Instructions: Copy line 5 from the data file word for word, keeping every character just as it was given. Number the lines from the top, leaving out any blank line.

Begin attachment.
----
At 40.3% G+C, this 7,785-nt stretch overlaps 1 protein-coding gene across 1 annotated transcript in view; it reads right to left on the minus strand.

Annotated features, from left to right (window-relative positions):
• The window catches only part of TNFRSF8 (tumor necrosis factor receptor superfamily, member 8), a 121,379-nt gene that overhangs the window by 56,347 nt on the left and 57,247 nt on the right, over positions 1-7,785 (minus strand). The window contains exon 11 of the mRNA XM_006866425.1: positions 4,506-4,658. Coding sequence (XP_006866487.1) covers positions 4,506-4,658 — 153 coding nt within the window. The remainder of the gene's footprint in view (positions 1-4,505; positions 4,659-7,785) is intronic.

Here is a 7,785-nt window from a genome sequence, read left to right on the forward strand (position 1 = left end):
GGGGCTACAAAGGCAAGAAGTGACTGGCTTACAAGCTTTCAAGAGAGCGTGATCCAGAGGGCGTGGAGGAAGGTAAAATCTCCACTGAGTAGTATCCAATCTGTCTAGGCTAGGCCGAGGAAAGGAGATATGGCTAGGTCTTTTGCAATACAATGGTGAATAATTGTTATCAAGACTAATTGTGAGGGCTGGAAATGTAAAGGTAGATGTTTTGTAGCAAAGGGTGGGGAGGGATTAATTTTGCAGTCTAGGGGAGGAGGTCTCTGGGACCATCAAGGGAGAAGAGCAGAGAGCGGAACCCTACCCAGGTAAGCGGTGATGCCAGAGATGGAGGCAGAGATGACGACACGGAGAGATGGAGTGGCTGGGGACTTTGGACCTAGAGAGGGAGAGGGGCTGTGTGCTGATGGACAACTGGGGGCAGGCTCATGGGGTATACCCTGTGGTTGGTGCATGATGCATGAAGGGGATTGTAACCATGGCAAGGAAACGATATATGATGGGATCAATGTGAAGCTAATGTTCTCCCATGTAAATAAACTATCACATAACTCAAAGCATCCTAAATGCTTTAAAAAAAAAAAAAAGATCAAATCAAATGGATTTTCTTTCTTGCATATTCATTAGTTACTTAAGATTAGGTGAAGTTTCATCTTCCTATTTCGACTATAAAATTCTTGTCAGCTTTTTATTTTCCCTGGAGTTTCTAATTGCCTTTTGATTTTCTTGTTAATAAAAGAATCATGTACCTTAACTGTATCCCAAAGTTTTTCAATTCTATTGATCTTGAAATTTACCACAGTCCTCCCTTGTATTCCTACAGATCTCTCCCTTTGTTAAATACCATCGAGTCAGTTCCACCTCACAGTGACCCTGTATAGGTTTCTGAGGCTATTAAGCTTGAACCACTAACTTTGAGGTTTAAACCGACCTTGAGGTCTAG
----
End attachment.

GGGGCTACAAAGGCAAGAAGTGACTGGCTTACAAGCTTTCAAGAGAGCGTGATCCAGAGGGCGTGGAGGAAGGTAAAATCTCCACTGAGTAGTATCCAATCTGTCTAGGCTAGGCCGAGGAAAGGAGATATGGCTAGGTCTTTTGCAATACAATGGTGAATAATTGTTATCAAGACTAATTGTGAGGGCTGGAAATGTAAAGGTAGATGTTTTGTAGCAAAGGGTGGGGAGGGATTAATTTTGCAGTCTAGGGGAGGAGGTCTCTGGGACCATCAAGGGAGAAGAGCAGAGAGCGGAACCCTACCCAGGTAAGCGGTGATGCCAGAGATGGAGGCAGAGATGACGACACGGAGAGATGGAGTGGCTGGGGACTTTGGACCTAGAGAGGGAGAGGGGCTGTGTGCTGATGGACAACTGGGGGCAGGCTCATGGGGTATACCCTGTGGTTGGTGCATGATGCATGAAGGGGATTGTAACCATGGCAAGGAAACGATATATGATGGGATCAATGTGAAGCTAATGTTCTCCCATGTAAATAAACTATCACATAACTCAAAGCATCCTAAATGCTTTAAAAAAAAAAAAAAGATCAAATCAAATGGATTTTCTTTCTTGCATATTCATTAGTTACTTAAGATTAGGTGAAGTTTCATCTTCCTATTTCGACTATAAAATTCTTGTCAGCTTTTTATTTTCCCTGGAGTTTCTAATTGCCTTTTGATTTTCTTGTTAATAAAAGAATCATGTACCTTAACTGTATCCCAAAGTTTTTCAATTCTATTGATCTTGAAATTTACCACAGTCCTCCCTTGTATTCCTACAGATCTCTCCCTTTGTTAAATACCATCGAGTCAGTTCCACCTCACAGTGACCCTGTATAGGTTTCTGAGGCTATTAAGCTTGAACCACTAACTTTGAGGTTTAAACCGACCTTGAGGTCTAG